Vascular Mimetic Implants
A new class of SFA technology.
Chris Metzger, MD, is Medical Director, Interventional and Diagnostic Catheterization Labs, Wellmont Holston Valley Medical Center in Kingsport, Tennessee. He has disclosed that he has received consulting fees from Abbott Laboratories and Cordis Corporation, as well as honoraria from Medtronic, Inc., Alpha Medical Products, Inc., and Lutonix, Inc.
Miguel Montero-Baker, MD, is with the Department of Vascular and Endovascular Surgery, University of Arizona Medical Center & Pima Vascular in Tucson, Arizona. He has disclosed that he is a consultant/advisor for Cook Medical, Bard, and Abbott Vascular.
Sahil Parikh, MD is Assistant Professor of Medicine, Case Western Reserve University School of Medicine; Director, Experimental Interventional Cardiology Laboratory and Interventional Cardiology Fellowship Program, Harrington Heart and Vascular Institute, University Hospitals Case Medical Center. He has disclosed that he is a consultant to Abbott Vascular, Medtronic, and Boston Scientific and receives research support from Abbott Vascular, Medtronic, and TriReme Medical.
Endovascular Today recently asked a panel of experts in endovascular therapies across specialties to discuss the optimal use of vascular mimetic implants (VMIs) to treat lesions in the superficial femoral (SFA) and proximal popliteal arteries. Their perspectives and recommendations are based upon both the relevant clinical evidence and their own experience.
You have been using stents in the SFA for years. Why do you feel there is a need for new treatment options or technology in the SFA?
Dr. Montero-Baker: I think it’s no secret that the SFA might be the toughest vessel we treat when dealing with peripheral arterial disease. The complex array of active and passive mechanical stressors to which the SFA is subject are merciless when it comes to a medical implant. Moreover, even now when we have standard laser-cut implants that might be “fracture resistant,” the reality is that they have no vasculomimetic properties and hence create a constant inflammatory state in the vessel wall that ultimately leads to intimal hyperplasia. We are still far from finding the ideal solution for treating the SFA.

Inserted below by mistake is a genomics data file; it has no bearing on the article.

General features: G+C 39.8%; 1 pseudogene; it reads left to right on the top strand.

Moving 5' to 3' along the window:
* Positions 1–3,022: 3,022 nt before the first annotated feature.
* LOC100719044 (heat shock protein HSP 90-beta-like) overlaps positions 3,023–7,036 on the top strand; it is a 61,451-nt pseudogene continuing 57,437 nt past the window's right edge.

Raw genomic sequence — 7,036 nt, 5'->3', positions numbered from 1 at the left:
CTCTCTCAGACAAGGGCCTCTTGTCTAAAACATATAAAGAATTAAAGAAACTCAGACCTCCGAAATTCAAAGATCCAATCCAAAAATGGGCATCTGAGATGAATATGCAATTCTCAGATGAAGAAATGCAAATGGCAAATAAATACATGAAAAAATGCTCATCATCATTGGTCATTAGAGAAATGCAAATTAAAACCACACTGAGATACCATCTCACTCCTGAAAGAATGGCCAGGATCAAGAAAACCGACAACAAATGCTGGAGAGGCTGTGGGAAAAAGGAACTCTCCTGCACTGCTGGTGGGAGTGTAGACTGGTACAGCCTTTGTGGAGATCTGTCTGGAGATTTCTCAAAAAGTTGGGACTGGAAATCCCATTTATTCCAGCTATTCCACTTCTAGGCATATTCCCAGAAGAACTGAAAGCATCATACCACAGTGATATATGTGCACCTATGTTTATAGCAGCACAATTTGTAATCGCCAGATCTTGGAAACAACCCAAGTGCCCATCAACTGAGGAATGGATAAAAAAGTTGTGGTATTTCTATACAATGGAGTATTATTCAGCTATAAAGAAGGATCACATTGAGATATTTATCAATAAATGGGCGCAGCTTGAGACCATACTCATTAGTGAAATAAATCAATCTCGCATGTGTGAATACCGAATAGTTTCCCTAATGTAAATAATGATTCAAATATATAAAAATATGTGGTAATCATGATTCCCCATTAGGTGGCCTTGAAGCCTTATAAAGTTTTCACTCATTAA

Dr. Parikh: The SFA has proven to be one of the most challenging vascular beds in the human body. As in every other vascular distribution, restenosis is a vexing problem, particularly in the SFA where the stress-strain relationships of flexion, extension, torsion, and compression amplify the vascular response to injury, resulting in very high restenosis rates due to neointimal hyperplasia. In order to offer endovascular therapies that rival autologous venous femoropopliteal bypass surgery, long-term patency rates need to improve beyond those of conventional self-expanding stents.
CHALLENGES WITH CURRENT TECHNOLOGIES
What do you see as the primary disadvantages of current technologies (ie, standard nitinol stents) in the SFA and proximal popliteal arteries?
Dr. Metzger: Stents were originally designed to maintain an open vessel after angioplasty. There are several limitations to current stent technologies including suboptimal resistance to compression, limited stent flexibility, recoil or underexpansion, kinking, and fractures (especially in long lesions, which are shown to be associated with reduced patency and poor long-term patency). One observation that has become accepted as a rule in the SFA is that as lesion lengths increase, patency rates generally decline. Whether treated with bare-metal stents, drug-eluting stents, angioplasty, or atherectomy, long lesions generally equate to poor results and remain a challenge in the SFA.